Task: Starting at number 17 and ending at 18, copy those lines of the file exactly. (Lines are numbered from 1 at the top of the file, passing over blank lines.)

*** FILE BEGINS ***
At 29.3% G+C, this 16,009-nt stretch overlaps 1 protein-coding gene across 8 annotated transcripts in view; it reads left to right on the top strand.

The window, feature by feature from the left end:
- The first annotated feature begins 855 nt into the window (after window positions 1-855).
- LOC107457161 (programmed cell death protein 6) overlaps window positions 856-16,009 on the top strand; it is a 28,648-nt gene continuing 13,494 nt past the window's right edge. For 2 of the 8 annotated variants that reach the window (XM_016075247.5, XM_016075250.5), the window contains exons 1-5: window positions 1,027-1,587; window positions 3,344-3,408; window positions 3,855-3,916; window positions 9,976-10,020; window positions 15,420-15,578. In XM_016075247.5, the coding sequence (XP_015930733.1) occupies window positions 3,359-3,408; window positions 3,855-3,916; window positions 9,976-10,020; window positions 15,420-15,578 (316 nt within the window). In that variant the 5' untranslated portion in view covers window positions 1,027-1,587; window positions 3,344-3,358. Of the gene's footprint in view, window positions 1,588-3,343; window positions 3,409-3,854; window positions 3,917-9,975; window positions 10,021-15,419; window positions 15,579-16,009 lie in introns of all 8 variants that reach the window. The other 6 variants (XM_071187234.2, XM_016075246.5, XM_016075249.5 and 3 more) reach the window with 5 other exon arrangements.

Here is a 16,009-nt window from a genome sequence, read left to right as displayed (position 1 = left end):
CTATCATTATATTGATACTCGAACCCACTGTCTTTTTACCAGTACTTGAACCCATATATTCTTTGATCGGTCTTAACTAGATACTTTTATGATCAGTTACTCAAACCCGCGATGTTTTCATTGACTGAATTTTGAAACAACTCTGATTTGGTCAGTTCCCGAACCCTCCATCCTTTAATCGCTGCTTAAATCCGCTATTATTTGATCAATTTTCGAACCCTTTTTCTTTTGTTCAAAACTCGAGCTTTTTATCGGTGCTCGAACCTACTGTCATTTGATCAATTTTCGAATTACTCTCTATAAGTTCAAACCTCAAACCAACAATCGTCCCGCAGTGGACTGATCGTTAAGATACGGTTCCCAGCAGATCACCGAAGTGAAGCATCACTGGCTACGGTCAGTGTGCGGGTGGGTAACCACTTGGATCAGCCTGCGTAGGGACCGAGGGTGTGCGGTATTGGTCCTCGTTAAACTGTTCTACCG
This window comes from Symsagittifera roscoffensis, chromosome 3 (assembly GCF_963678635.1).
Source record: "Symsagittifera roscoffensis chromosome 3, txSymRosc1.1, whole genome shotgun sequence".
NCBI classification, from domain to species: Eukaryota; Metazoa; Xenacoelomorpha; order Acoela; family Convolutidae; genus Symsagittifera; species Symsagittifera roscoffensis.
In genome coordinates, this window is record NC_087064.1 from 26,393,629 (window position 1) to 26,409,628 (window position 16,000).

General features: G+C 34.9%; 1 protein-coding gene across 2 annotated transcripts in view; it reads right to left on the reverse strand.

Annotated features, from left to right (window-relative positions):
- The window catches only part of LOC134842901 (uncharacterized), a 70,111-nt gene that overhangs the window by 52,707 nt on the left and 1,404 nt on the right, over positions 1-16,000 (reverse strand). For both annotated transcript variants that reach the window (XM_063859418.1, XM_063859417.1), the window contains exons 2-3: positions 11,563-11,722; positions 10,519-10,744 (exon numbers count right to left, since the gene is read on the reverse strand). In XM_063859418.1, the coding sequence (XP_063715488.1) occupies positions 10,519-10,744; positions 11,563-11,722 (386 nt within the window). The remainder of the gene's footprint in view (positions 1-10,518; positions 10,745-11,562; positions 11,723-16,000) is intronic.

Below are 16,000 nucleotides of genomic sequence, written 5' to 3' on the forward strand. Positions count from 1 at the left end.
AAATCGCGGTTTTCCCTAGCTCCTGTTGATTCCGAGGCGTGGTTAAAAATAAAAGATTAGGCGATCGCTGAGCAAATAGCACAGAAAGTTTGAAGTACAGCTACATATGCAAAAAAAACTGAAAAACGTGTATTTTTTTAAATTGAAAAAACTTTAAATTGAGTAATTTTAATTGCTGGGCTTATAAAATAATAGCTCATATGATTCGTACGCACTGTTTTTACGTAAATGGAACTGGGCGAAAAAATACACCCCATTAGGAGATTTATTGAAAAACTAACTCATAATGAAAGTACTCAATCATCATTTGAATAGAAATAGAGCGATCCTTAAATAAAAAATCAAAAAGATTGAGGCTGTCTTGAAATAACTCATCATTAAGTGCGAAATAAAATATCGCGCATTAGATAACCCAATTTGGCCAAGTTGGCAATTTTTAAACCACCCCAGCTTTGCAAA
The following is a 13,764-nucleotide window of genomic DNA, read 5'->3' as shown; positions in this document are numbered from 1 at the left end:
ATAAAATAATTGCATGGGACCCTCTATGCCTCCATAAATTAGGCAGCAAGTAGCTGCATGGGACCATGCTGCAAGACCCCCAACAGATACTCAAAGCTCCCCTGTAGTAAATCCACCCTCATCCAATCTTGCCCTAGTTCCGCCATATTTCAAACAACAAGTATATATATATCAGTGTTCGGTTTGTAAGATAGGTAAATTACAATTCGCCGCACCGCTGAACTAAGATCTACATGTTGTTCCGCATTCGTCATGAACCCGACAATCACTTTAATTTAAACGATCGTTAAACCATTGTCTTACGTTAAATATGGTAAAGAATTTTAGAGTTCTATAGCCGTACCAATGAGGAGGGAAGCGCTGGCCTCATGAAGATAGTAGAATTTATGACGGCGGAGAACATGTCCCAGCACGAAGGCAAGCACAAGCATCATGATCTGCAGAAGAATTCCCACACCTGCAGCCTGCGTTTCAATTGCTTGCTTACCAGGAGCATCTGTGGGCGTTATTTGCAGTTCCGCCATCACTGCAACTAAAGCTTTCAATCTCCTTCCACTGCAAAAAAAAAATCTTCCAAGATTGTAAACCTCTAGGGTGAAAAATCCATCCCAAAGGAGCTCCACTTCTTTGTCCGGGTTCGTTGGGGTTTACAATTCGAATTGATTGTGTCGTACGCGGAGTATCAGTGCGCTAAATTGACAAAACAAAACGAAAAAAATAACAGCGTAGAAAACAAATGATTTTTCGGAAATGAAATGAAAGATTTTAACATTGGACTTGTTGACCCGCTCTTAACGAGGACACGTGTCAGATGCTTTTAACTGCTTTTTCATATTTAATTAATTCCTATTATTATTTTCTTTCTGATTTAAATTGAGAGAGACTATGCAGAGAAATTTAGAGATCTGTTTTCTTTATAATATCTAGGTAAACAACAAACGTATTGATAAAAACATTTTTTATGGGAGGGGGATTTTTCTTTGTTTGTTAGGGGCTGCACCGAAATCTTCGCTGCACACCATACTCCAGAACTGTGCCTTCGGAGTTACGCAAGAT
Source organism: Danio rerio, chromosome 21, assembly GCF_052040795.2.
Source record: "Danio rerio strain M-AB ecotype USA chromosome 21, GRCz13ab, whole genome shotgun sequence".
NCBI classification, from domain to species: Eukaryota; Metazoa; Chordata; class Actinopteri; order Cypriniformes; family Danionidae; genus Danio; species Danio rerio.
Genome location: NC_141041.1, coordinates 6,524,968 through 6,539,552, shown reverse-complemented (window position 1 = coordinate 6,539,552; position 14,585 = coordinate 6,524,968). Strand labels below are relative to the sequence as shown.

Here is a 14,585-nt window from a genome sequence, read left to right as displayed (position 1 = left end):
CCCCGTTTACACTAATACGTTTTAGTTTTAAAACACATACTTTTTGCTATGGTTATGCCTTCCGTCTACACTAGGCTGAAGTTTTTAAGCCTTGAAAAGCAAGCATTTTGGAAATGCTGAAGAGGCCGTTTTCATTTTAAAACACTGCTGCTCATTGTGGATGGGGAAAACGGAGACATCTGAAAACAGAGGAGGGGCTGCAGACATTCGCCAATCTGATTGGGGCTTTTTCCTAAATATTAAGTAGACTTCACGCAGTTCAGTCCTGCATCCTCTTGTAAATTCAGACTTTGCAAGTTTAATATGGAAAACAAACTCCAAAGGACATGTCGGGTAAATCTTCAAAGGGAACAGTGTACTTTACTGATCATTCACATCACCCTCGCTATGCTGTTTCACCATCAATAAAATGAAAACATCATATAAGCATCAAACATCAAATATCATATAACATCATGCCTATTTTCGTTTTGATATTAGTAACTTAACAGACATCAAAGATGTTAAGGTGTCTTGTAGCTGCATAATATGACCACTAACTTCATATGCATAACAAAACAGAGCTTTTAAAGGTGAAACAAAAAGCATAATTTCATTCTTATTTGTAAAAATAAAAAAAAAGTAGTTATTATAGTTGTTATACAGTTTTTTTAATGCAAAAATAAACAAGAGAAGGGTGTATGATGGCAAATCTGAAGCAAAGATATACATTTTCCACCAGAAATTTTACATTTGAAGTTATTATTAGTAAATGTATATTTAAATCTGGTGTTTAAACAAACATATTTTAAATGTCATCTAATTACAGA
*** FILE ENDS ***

ATAAAATAATTGCATGGGACCCTCTATGCCTCCATAAATTAGGCAGCAAGTAGCTGCATGGGACCATGCTGCAAGACCCCCAACAGATACTCAAAGCTCCCCTGTAGTAAATCCACCCTCATCCAATCTTGCCCTAGTTCCGCCATATTTCAAACAACAAGTATATATATATCAGTGTTCGGTTTGTAAGATAGGTAAATTACAATTCGCCGCACCGCTGAACTAAGATCTACATGTTGTTCCGCATTCGTCATGAACCCGACAATCACTTTAATTTAAACGATCGTTAAACCATTGTCTTACGTTAAATATGGTAAAGAATTTTAGAGTTCTATAGCCGTACCAATGAGGAGGGAAGCGCTGGCCTCATGAAGATAGTAGAATTTATGACGGCGGAGAACATGTCCCAGCACGAAGGCAAGCACAAGCATCATGATCTGCAGAAGAATTCCCACACCTGCAGCCTGCGTTTCAATTGCTTGCTTACCAGGAGCATCTGTGGGCGTTATTTGCAGTTCCGCCATCACTGCAACTAAAGCTTTCAATCTCCTTCCACTGCAAAAAAAAAATCTTCCAAGATTGTAAACCTCTAGGGTGAAAAATCCATCCCAAAGGAGCTCCACTTCTTTGTCCGGGTTCGTTGGGGTTTACAATTCGAATTGATTGTGTCGTACGCGGAGTATCAGTGCGCTAAATTGACAAAACAAAACGAAAAAAATAACAGCGTAGAAAACAAATGATTTTTCGGAAATGAAATGAAAGATTTTAACATTGGACTTGTTGACCCGCTCTTAACGAGGACACGTGTCAGATGCTTTTAACTGCTTTTTCATATTTAATTAATTCCTATTATTATTTTCTTTCTGATTTAAATTGAGAGAGACTATGCAGAGAAATTTAGAGATCTGTTTTCTTTATAATATCTAGGTAAACAACAAACGTATTGATAAAAACATTTTTTATGGGAGGGGGATTTTTCTTTGTTTGTTAGGGGCTGCACCGAAATCTTCGCTGCACACCATACTCCAGAACTGTGCCTTCGGAGTTACGCAAGAT
Source organism: Danio rerio, chromosome 21, assembly GCF_052040795.2.